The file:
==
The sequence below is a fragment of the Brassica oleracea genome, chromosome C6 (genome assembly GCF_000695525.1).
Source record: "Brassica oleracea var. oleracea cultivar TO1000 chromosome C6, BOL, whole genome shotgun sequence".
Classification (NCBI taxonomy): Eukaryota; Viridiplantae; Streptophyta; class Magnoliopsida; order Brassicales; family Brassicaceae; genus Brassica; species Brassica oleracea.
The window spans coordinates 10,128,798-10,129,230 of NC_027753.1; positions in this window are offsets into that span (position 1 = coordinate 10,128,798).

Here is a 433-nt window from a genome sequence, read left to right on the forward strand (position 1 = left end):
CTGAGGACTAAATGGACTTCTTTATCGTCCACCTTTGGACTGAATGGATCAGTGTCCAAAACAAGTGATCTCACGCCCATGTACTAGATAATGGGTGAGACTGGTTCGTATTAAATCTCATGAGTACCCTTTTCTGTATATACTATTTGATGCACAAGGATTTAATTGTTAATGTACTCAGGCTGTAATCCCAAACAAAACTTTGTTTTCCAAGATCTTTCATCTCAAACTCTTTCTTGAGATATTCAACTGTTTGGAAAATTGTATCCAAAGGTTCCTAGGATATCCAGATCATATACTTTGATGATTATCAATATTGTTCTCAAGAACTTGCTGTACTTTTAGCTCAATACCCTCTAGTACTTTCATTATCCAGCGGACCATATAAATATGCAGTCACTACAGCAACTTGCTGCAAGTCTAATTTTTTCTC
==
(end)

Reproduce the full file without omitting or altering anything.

The sequence below is a fragment of the Brassica oleracea genome, chromosome C6 (genome assembly GCF_000695525.1).
Source record: "Brassica oleracea var. oleracea cultivar TO1000 chromosome C6, BOL, whole genome shotgun sequence".
Classification (NCBI taxonomy): Eukaryota; Viridiplantae; Streptophyta; class Magnoliopsida; order Brassicales; family Brassicaceae; genus Brassica; species Brassica oleracea.
The window spans coordinates 10,128,798-10,129,230 of NC_027753.1; positions in this window are offsets into that span (position 1 = coordinate 10,128,798).

Here is a 433-nt window from a genome sequence, read left to right on the forward strand (position 1 = left end):
CTGAGGACTAAATGGACTTCTTTATCGTCCACCTTTGGACTGAATGGATCAGTGTCCAAAACAAGTGATCTCACGCCCATGTACTAGATAATGGGTGAGACTGGTTCGTATTAAATCTCATGAGTACCCTTTTCTGTATATACTATTTGATGCACAAGGATTTAATTGTTAATGTACTCAGGCTGTAATCCCAAACAAAACTTTGTTTTCCAAGATCTTTCATCTCAAACTCTTTCTTGAGATATTCAACTGTTTGGAAAATTGTATCCAAAGGTTCCTAGGATATCCAGATCATATACTTTGATGATTATCAATATTGTTCTCAAGAACTTGCTGTACTTTTAGCTCAATACCCTCTAGTACTTTCATTATCCAGCGGACCATATAAATATGCAGTCACTACAGCAACTTGCTGCAAGTCTAATTTTTTCTC